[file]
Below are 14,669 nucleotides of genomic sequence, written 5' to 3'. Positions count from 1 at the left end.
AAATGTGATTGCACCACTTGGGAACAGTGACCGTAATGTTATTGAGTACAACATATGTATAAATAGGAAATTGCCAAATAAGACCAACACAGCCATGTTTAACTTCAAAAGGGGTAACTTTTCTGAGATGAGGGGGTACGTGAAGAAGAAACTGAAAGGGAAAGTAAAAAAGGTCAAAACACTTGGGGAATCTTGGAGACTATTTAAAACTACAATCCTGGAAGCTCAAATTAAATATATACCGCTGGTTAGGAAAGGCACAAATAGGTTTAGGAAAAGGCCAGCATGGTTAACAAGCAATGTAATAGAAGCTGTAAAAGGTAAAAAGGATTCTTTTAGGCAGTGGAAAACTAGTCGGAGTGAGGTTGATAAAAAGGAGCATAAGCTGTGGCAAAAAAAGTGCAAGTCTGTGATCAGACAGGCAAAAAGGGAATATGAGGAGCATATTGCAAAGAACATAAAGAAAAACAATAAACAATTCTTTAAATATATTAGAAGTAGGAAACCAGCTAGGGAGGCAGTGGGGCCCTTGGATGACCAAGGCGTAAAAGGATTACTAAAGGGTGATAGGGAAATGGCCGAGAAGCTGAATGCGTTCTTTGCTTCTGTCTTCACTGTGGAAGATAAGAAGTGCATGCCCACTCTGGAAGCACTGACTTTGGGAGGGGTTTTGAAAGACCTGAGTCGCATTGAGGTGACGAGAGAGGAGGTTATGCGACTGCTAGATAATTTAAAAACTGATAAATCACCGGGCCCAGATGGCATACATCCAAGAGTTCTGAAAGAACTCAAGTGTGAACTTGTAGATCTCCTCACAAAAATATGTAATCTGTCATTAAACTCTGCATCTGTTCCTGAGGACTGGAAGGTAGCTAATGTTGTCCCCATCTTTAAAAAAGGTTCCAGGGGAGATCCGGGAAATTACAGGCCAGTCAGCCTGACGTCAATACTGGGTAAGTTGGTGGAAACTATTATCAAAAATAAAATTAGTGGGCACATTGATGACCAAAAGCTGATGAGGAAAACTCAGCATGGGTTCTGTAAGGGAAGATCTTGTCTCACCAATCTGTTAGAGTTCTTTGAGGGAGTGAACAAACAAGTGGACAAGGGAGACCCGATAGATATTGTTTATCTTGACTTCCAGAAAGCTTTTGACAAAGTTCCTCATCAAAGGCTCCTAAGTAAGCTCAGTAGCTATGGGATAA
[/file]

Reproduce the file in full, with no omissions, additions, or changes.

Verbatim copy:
Below are 14,669 nucleotides of genomic sequence, written 5' to 3'. Positions count from 1 at the left end.
AAATGTGATTGCACCACTTGGGAACAGTGACCGTAATGTTATTGAGTACAACATATGTATAAATAGGAAATTGCCAAATAAGACCAACACAGCCATGTTTAACTTCAAAAGGGGTAACTTTTCTGAGATGAGGGGGTACGTGAAGAAGAAACTGAAAGGGAAAGTAAAAAAGGTCAAAACACTTGGGGAATCTTGGAGACTATTTAAAACTACAATCCTGGAAGCTCAAATTAAATATATACCGCTGGTTAGGAAAGGCACAAATAGGTTTAGGAAAAGGCCAGCATGGTTAACAAGCAATGTAATAGAAGCTGTAAAAGGTAAAAAGGATTCTTTTAGGCAGTGGAAAACTAGTCGGAGTGAGGTTGATAAAAAGGAGCATAAGCTGTGGCAAAAAAAGTGCAAGTCTGTGATCAGACAGGCAAAAAGGGAATATGAGGAGCATATTGCAAAGAACATAAAGAAAAACAATAAACAATTCTTTAAATATATTAGAAGTAGGAAACCAGCTAGGGAGGCAGTGGGGCCCTTGGATGACCAAGGCGTAAAAGGATTACTAAAGGGTGATAGGGAAATGGCCGAGAAGCTGAATGCGTTCTTTGCTTCTGTCTTCACTGTGGAAGATAAGAAGTGCATGCCCACTCTGGAAGCACTGACTTTGGGAGGGGTTTTGAAAGACCTGAGTCGCATTGAGGTGACGAGAGAGGAGGTTATGCGACTGCTAGATAATTTAAAAACTGATAAATCACCGGGCCCAGATGGCATACATCCAAGAGTTCTGAAAGAACTCAAGTGTGAACTTGTAGATCTCCTCACAAAAATATGTAATCTGTCATTAAACTCTGCATCTGTTCCTGAGGACTGGAAGGTAGCTAATGTTGTCCCCATCTTTAAAAAAGGTTCCAGGGGAGATCCGGGAAATTACAGGCCAGTCAGCCTGACGTCAATACTGGGTAAGTTGGTGGAAACTATTATCAAAAATAAAATTAGTGGGCACATTGATGACCAAAAGCTGATGAGGAAAACTCAGCATGGGTTCTGTAAGGGAAGATCTTGTCTCACCAATCTGTTAGAGTTCTTTGAGGGAGTGAACAAACAAGTGGACAAGGGAGACCCGATAGATATTGTTTATCTTGACTTCCAGAAAGCTTTTGACAAAGTTCCTCATCAAAGGCTCCTAAGTAAGCTCAGTAGCTATGGGATAA